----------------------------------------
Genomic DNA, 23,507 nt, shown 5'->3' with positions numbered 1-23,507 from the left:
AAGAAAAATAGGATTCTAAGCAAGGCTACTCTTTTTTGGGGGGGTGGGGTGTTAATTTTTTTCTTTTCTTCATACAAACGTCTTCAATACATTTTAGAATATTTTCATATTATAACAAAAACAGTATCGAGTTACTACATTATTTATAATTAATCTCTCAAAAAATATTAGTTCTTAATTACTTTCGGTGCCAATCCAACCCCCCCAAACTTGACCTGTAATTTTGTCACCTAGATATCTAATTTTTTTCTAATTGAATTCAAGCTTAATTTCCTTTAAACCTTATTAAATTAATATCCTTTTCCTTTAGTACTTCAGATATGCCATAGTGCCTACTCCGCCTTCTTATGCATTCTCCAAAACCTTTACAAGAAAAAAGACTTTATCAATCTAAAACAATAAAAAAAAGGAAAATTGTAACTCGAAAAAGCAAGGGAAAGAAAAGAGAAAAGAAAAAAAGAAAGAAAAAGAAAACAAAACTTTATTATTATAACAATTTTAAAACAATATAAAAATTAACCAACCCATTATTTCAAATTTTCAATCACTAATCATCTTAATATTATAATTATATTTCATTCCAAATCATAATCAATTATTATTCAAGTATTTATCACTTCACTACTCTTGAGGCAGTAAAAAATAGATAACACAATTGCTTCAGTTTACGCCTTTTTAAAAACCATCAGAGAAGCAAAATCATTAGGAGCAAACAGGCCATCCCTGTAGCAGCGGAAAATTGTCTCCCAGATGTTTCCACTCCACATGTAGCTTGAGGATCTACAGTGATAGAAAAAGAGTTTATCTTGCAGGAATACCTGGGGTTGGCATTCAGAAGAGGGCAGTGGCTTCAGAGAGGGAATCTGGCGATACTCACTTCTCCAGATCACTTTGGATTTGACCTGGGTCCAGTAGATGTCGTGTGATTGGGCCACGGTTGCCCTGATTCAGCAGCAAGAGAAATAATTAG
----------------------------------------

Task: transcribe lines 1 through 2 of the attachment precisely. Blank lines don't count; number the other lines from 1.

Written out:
Genomic DNA, 23,507 nt, shown 5'->3' with positions numbered 1-23,507 from the left:
AAGAAAAATAGGATTCTAAGCAAGGCTACTCTTTTTTGGGGGGGTGGGGTGTTAATTTTTTTCTTTTCTTCATACAAACGTCTTCAATACATTTTAGAATATTTTCATATTATAACAAAAACAGTATCGAGTTACTACATTATTTATAATTAATCTCTCAAAAAATATTAGTTCTTAATTACTTTCGGTGCCAATCCAACCCCCCCAAACTTGACCTGTAATTTTGTCACCTAGATATCTAATTTTTTTCTAATTGAATTCAAGCTTAATTTCCTTTAAACCTTATTAAATTAATATCCTTTTCCTTTAGTACTTCAGATATGCCATAGTGCCTACTCCGCCTTCTTATGCATTCTCCAAAACCTTTACAAGAAAAAAGACTTTATCAATCTAAAACAATAAAAAAAAGGAAAATTGTAACTCGAAAAAGCAAGGGAAAGAAAAGAGAAAAGAAAAAAAGAAAGAAAAAGAAAACAAAACTTTATTATTATAACAATTTTAAAACAATATAAAAATTAACCAACCCATTATTTCAAATTTTCAATCACTAATCATCTTAATATTATAATTATATTTCATTCCAAATCATAATCAATTATTATTCAAGTATTTATCACTTCACTACTCTTGAGGCAGTAAAAAATAGATAACACAATTGCTTCAGTTTACGCCTTTTTAAAAACCATCAGAGAAGCAAAATCATTAGGAGCAAACAGGCCATCCCTGTAGCAGCGGAAAATTGTCTCCCAGATGTTTCCACTCCACATGTAGCTTGAGGATCTACAGTGATAGAAAAAGAGTTTATCTTGCAGGAATACCTGGGGTTGGCATTCAGAAGAGGGCAGTGGCTTCAGAGAGGGAATCTGGCGATACTCACTTCTCCAGATCACTTTGGATTTGACCTGGGTCCAGTAGATGTCGTGTGATTGGGCCACGGTTGCCCTGATTCAGCAGCAAGAGAAATAATTAG